A Need for Peace
It was early 1865. Fighting between the Union and Confederate armies had been raging for almost four years. Both sides were frustrated, exhausted, and feeling greatly the ravages of war, yet neither side was ready to give in. Though the Civil War (or The War of the Rebellion, as it was known to the Confederates) had left the United States at a low point in many ways, both the Union and the Confederacy were convinced that their respective causes were worth fighting for until the end. The Confederacy, especially, was beginning to feel the effects of the war; this was true in more ways than on the battlefield. It was becoming evident that their deficiency of many resources as compared to the Union was going to become a major factor, as it became increasingly difficult to obtain food, clothing, supplies, and even new soldiers to fill the ranks of the fallen (Jones 168). This was the case particularly after Union General Sherman's March to the Sea of late 1864, in which he and his army went on a rampage to destroy Southern resources in Georgia, one of the last untouched areas of the war and a final supply of much-needed resources for the Confederacy (Tallant 2000).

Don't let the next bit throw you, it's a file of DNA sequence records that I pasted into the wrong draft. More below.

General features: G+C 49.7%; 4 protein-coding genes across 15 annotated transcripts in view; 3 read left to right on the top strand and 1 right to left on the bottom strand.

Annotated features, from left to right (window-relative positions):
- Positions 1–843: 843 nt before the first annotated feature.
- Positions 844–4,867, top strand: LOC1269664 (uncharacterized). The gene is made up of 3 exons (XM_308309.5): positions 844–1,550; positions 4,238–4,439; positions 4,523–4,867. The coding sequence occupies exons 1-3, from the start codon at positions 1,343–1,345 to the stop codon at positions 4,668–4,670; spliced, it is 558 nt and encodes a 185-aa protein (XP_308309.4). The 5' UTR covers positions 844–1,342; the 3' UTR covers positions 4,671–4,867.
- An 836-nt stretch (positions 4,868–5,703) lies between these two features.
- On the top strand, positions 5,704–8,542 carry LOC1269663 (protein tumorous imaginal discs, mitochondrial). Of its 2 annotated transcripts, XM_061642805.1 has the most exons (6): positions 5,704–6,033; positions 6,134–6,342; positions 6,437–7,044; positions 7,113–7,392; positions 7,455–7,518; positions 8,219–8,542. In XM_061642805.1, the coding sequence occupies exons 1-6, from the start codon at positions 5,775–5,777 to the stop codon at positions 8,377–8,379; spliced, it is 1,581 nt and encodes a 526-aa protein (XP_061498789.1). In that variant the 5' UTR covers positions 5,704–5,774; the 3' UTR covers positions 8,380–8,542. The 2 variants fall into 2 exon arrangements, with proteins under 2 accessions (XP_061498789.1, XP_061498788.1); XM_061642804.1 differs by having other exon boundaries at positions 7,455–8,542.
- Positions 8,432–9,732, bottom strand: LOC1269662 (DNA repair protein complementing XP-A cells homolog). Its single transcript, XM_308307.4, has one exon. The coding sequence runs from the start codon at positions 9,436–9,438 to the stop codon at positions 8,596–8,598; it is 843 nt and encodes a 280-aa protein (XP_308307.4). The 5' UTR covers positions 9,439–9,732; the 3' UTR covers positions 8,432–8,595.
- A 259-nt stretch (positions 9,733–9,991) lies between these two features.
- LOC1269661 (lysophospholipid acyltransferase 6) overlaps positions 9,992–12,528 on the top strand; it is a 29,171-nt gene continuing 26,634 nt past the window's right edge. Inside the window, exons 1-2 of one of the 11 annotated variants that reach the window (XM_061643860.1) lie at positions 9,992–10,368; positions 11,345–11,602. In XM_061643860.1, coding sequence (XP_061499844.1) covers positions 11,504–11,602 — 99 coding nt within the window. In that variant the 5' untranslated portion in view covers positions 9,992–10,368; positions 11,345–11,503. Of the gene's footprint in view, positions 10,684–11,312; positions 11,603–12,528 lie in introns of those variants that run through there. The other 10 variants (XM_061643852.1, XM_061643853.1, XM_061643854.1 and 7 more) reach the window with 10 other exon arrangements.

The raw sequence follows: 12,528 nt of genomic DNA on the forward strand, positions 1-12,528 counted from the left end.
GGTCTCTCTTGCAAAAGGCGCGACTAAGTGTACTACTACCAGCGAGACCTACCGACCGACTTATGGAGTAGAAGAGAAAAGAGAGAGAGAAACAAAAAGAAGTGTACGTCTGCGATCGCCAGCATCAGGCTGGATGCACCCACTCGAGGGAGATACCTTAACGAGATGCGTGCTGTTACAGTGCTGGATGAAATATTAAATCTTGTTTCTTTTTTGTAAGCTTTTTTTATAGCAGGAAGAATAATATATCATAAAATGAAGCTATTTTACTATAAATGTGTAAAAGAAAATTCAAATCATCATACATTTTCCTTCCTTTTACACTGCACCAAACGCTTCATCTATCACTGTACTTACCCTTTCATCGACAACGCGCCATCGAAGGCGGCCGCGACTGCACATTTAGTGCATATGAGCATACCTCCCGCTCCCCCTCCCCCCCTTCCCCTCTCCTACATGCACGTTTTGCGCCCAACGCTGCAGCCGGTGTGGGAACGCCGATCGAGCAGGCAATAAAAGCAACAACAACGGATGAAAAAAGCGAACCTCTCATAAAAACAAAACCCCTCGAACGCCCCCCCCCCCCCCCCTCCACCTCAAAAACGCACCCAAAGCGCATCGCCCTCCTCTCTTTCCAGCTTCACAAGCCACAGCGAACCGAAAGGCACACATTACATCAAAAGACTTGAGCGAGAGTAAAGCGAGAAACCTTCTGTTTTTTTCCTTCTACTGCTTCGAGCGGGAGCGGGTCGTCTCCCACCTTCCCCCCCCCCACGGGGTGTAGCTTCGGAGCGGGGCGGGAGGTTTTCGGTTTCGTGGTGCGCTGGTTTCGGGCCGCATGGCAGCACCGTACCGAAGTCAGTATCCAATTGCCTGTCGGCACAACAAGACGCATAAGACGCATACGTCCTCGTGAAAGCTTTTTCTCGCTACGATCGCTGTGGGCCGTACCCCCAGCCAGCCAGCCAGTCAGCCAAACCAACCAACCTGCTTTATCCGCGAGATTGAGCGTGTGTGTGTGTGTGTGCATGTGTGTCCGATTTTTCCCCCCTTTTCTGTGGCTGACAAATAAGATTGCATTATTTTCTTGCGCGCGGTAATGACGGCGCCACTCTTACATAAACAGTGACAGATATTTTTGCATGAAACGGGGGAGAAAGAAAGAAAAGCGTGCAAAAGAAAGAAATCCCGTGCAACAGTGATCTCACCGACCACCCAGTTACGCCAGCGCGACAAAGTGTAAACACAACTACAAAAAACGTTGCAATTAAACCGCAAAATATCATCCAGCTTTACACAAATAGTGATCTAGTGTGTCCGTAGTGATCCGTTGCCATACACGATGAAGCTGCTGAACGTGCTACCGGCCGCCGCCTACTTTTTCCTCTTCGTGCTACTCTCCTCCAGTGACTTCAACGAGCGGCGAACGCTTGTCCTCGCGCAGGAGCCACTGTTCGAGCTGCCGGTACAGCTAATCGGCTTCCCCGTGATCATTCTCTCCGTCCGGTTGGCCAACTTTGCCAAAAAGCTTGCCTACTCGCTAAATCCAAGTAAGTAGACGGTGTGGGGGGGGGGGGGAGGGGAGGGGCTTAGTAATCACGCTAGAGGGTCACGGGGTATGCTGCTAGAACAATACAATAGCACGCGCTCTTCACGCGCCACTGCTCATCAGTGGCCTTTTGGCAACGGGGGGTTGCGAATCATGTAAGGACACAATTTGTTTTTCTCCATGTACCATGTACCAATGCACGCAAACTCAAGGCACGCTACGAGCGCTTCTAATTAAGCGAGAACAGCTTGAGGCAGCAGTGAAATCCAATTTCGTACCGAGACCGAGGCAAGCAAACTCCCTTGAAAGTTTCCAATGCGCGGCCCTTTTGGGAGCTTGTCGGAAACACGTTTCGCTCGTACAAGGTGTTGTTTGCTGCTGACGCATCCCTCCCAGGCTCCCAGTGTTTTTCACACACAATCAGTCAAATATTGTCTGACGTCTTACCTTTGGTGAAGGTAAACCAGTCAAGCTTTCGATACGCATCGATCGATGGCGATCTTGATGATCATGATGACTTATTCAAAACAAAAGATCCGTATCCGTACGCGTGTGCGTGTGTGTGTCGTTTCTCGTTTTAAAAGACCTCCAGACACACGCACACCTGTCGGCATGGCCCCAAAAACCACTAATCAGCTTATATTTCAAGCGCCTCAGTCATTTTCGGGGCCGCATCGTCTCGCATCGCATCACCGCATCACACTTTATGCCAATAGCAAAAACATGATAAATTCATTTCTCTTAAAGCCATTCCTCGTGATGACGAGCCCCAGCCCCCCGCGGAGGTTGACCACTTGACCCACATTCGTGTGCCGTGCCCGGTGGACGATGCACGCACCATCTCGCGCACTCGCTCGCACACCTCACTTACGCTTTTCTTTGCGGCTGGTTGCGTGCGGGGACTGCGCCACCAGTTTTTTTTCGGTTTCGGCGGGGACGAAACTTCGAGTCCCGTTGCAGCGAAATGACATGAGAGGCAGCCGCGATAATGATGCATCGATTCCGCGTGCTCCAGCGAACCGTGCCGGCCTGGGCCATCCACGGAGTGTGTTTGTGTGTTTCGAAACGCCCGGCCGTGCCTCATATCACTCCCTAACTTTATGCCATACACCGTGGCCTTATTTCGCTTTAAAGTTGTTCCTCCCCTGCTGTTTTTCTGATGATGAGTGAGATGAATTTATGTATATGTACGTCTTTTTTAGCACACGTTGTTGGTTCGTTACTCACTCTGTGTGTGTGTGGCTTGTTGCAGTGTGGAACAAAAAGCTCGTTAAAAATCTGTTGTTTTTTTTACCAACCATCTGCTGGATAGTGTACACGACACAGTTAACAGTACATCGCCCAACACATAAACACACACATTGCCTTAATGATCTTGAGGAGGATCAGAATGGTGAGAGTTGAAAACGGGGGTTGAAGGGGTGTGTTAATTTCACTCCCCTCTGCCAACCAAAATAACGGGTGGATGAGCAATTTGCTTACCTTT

Amid all the despair and desolation, however, hopes of peace began to emerge. Both sides, obviously, had suffered great losses and would have welcomed an end to the misery. Leaders on either side even talked among themselves, with the men with whom they had once been allies, about the possibility for peace. The hope for peace on the Confederate side increased to perhaps an all-time high when President Abraham Lincoln, realizing the Confederacy’s rapidly depleting strength, threatened to offer Southern land to Europeans. This could have potentially resulted in vast numbers of European settlers “invading” the Southern coasts, an invasion from which the Southerners could not have defended themselves and, as an outcome, would have lost their land and their homes (Jones 168-169). A need and desire for peace may have been present, then, on either side. How far they were willing to go for peace, however, would prove to be a decisive factor.
President Abraham Lincoln*
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